News Release

Tree rows in modern agriculture reduce damage to environment

International team led by Göttingen University compares agroforestry with conventional cultivation

Peer-Reviewed Publication

University of Göttingen

Alley cropping: an agricultural system where rows of trees (or bushes) are planted in fields of crops or grassland.

image: Alley cropping: an agricultural system where rows of trees (or bushes) are planted in fields of crops or grassland. view more 

Credit: Göttingen University / Xenia Bischel

"Alley cropping” is the agricultural practice of planting rows – or alleys – of trees in fields of crops. According to a new study by an international, multidisciplinary research team led by the University of Göttingen, this type of land use rapidly leads to significant ecosystem improvements in farmland. The scientists compared different environmental measures in alley-cropping agroforestry, open fields of crops, or grassland. Their study was published in the journal Communications Earth & Environment.

Intensive agriculture in Europe concentrates on high yields and profitability. However, it causes environmental problems, such as carbon- and nutrient-poor soil, loss of biodiversity, water pollution and greenhouse gas emissions. This in turn results in high costs for society. Individual studies show that agroforestry can be productive in temperate regions while contributing to important ecosystem functions. This type of agriculture sequesters more carbon and provides habitats that encourage biodiversity. In addition, the soil is less susceptible to erosion and nitrate leaching. However, so far there has been no systematic comparison between temperate alley-cropping agroforestry and open cropland or open grassland in terms of their ability to fulfil multiple ecosystem functions simultaneously.

Over a period of three years, the researchers compared alley-cropping agroforestry – consisting of rows of fast-growing poplars together with rows of cropland or grassland – against open cropland or open grassland without trees. The team investigated the following issues: yield and yield quality, carbon sequestration, soil nutrient cycling, habitat for soil organisms, greenhouse gas emissions, water regulation, and resistance to wind erosion. "The analyses show that alley-cropping agroforestry significantly improved carbon sequestration, habitats for soil organisms and protection against wind erosion, while grassland agroforestry increased carbon sequestration," said first author Professor Edzo Veldkamp, head of the section of Soil Science of Tropical and Subtropical Ecosystems, University of Göttingen. An earlier economic analysis had already shown that the incomes generated by the two systems did not differ significantly.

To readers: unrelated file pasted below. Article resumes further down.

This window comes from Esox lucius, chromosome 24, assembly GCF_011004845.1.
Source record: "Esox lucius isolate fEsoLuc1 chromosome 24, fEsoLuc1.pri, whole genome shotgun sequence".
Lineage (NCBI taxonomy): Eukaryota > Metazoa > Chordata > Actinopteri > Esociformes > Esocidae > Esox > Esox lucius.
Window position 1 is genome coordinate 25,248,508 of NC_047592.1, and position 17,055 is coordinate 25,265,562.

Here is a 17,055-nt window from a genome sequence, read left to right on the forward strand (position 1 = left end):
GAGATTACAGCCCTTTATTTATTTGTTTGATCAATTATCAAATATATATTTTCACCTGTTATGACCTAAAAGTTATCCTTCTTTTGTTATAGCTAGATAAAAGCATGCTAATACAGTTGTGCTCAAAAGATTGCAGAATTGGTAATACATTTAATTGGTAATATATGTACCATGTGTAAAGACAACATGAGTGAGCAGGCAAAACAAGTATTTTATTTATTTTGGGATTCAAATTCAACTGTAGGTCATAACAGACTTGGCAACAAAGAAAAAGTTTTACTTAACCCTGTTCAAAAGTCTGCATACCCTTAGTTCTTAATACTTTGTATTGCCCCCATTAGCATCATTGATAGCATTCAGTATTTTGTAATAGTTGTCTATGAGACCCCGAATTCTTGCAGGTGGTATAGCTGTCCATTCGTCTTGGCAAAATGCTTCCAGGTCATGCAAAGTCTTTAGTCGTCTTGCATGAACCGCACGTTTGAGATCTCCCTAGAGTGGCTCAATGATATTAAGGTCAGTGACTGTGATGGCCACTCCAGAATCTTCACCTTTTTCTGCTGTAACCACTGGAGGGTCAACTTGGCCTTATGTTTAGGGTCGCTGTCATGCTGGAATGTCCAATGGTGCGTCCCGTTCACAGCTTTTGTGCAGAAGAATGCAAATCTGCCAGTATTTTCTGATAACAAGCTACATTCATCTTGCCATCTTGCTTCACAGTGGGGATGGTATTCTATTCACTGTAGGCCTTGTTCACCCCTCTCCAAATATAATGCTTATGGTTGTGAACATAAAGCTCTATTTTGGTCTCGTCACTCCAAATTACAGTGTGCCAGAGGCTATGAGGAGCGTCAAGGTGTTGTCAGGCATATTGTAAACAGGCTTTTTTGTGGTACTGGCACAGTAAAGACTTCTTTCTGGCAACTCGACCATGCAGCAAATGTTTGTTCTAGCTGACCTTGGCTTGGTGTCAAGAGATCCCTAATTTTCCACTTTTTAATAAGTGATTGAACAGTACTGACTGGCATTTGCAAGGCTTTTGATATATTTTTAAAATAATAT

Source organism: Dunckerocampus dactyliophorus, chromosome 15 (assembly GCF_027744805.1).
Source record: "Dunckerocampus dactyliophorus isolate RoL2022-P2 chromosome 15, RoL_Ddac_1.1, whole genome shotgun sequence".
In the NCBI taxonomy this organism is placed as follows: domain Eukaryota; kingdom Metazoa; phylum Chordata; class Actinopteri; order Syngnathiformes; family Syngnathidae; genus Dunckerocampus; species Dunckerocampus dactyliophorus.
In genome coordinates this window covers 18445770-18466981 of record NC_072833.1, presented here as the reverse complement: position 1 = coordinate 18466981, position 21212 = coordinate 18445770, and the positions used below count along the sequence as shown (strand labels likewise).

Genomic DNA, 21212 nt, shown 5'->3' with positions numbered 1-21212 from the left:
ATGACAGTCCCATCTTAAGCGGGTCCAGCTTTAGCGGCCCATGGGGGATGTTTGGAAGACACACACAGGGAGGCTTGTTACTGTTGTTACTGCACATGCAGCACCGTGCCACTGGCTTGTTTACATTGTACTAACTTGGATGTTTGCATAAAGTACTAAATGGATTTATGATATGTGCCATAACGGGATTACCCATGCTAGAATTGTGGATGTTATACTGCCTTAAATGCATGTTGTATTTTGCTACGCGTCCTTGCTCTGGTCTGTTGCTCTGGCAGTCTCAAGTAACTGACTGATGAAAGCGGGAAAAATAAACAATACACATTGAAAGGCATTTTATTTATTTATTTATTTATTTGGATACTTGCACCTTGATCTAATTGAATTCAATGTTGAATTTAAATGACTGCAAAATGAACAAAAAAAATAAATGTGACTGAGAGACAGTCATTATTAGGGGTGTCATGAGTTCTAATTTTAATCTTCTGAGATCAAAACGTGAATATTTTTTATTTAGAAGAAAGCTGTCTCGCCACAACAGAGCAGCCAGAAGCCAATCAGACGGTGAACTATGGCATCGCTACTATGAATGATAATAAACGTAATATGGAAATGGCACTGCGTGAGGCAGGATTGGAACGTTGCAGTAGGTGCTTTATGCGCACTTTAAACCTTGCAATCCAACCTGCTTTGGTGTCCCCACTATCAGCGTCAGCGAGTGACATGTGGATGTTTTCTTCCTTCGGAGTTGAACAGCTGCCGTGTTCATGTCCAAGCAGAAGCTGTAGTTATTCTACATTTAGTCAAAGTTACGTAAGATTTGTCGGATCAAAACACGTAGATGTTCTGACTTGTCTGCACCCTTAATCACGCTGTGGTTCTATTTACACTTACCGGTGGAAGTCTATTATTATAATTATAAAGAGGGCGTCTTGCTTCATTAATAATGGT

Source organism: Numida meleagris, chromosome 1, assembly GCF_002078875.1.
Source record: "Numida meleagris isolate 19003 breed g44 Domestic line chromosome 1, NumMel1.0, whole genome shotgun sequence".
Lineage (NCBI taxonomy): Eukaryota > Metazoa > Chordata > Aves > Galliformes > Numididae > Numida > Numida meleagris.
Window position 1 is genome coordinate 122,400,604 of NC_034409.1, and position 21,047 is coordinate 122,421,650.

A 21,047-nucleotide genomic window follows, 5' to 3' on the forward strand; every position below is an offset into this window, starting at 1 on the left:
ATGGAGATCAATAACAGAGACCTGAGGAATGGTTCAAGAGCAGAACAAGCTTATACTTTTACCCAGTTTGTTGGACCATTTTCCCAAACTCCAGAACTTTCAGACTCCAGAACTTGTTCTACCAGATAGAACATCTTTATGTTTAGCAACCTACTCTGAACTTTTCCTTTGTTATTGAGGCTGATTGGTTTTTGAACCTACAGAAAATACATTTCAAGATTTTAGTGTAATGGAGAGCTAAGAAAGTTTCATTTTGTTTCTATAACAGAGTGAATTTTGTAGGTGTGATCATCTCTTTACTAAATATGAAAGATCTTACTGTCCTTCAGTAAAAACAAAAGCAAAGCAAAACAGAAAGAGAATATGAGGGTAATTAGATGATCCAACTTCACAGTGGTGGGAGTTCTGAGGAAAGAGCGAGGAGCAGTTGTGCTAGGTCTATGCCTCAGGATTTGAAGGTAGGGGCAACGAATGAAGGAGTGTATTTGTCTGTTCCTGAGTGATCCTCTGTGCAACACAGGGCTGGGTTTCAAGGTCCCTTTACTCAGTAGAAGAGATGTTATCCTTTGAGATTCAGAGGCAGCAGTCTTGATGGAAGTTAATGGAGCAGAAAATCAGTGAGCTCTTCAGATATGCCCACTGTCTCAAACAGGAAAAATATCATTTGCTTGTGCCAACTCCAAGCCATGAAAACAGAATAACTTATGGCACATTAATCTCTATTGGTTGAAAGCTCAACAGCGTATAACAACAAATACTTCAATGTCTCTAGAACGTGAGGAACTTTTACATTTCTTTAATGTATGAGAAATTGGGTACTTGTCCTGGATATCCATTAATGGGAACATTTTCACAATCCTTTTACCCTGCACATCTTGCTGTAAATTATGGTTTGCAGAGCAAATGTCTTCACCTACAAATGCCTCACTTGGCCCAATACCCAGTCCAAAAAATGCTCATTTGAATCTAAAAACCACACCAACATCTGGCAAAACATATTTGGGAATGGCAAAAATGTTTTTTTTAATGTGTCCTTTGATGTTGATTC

The study also shows that the environmental problems caused by the customary high fertilizer usage, such as nitrate leaching and greenhouse gas emissions from the soil, were not improved in alley-cropping agroforestry compared to open cropland. "Our analyses suggest that fertilizer usage can be reduced and adapted to local yield levels, as over-fertilization leads to inefficient use of nutrients that can trigger high external environmental costs," explains lead author Dr Marife Corre, also from the University of Göttingen. Trees in alley-cropping agroforestry systems have deep roots that can capture nutrients below the root zone of the plants and return them to the soil through the litter. The team is currently investigating whether this also leads to more efficient nutrient use.

"With the exception of carbon sequestration, the ecosystem functions of open grassland did not change after converting to agroforestry," says Veldkamp. Therefore, he recommends financial incentives as a priority for conversion from open cropland to agroforestry. The study also suggests that financial incentives should not only focus on the financial risks of planting rows of trees on farmland, but should also include better ways to adapt fertilizer usage to crop needs in order to realize the full potential of alley-cropping agroforestry systems in Germany.

Original publication: Veldkamp, E., Schmidt, M., Markwitz, C. et al. Multifunctionality of temperate alley-cropping agroforestry outperforms open cropland and grassland. Communications Earth & Environment (2023). DOI: 10.1038/s43247-023-00680-1


Professor Edzo Veldkamp

University of Göttingen

Faculty of Forest Sciences and Forest Ecology

Büsgenweg 2, 37077 Göttingen, Germany

Tel: +49 (0)551-397339




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